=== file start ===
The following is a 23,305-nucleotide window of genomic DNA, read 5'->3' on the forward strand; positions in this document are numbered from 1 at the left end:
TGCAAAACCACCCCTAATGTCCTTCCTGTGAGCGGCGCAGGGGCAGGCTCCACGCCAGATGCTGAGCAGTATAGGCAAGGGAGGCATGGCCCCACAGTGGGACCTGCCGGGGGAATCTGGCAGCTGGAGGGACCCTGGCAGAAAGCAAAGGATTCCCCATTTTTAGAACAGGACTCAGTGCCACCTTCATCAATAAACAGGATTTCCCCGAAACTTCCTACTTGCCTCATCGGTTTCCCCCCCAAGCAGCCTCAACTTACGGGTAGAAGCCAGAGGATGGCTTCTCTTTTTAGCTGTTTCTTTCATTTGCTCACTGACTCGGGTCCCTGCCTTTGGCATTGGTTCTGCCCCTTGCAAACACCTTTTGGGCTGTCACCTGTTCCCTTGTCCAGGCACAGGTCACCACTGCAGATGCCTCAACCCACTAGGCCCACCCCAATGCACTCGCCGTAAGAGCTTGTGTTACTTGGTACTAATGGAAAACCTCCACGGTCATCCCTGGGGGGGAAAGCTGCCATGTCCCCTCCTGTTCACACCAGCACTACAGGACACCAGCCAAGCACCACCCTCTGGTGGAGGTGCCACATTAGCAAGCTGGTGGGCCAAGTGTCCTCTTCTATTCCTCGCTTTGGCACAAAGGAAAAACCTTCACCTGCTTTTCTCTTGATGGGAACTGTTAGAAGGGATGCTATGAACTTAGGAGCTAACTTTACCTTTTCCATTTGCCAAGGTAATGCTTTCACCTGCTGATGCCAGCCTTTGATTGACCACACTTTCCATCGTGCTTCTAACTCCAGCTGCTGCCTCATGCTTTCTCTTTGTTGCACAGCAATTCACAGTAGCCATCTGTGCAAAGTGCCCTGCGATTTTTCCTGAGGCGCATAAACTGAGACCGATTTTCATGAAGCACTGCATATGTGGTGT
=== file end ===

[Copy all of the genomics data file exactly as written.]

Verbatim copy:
The following is a 23,305-nucleotide window of genomic DNA, read 5'->3' on the forward strand; positions in this document are numbered from 1 at the left end:
TGCAAAACCACCCCTAATGTCCTTCCTGTGAGCGGCGCAGGGGCAGGCTCCACGCCAGATGCTGAGCAGTATAGGCAAGGGAGGCATGGCCCCACAGTGGGACCTGCCGGGGGAATCTGGCAGCTGGAGGGACCCTGGCAGAAAGCAAAGGATTCCCCATTTTTAGAACAGGACTCAGTGCCACCTTCATCAATAAACAGGATTTCCCCGAAACTTCCTACTTGCCTCATCGGTTTCCCCCCCAAGCAGCCTCAACTTACGGGTAGAAGCCAGAGGATGGCTTCTCTTTTTAGCTGTTTCTTTCATTTGCTCACTGACTCGGGTCCCTGCCTTTGGCATTGGTTCTGCCCCTTGCAAACACCTTTTGGGCTGTCACCTGTTCCCTTGTCCAGGCACAGGTCACCACTGCAGATGCCTCAACCCACTAGGCCCACCCCAATGCACTCGCCGTAAGAGCTTGTGTTACTTGGTACTAATGGAAAACCTCCACGGTCATCCCTGGGGGGGAAAGCTGCCATGTCCCCTCCTGTTCACACCAGCACTACAGGACACCAGCCAAGCACCACCCTCTGGTGGAGGTGCCACATTAGCAAGCTGGTGGGCCAAGTGTCCTCTTCTATTCCTCGCTTTGGCACAAAGGAAAAACCTTCACCTGCTTTTCTCTTGATGGGAACTGTTAGAAGGGATGCTATGAACTTAGGAGCTAACTTTACCTTTTCCATTTGCCAAGGTAATGCTTTCACCTGCTGATGCCAGCCTTTGATTGACCACACTTTCCATCGTGCTTCTAACTCCAGCTGCTGCCTCATGCTTTCTCTTTGTTGCACAGCAATTCACAGTAGCCATCTGTGCAAAGTGCCCTGCGATTTTTCCTGAGGCGCATAAACTGAGACCGATTTTCATGAAGCACTGCATATGTGGTGT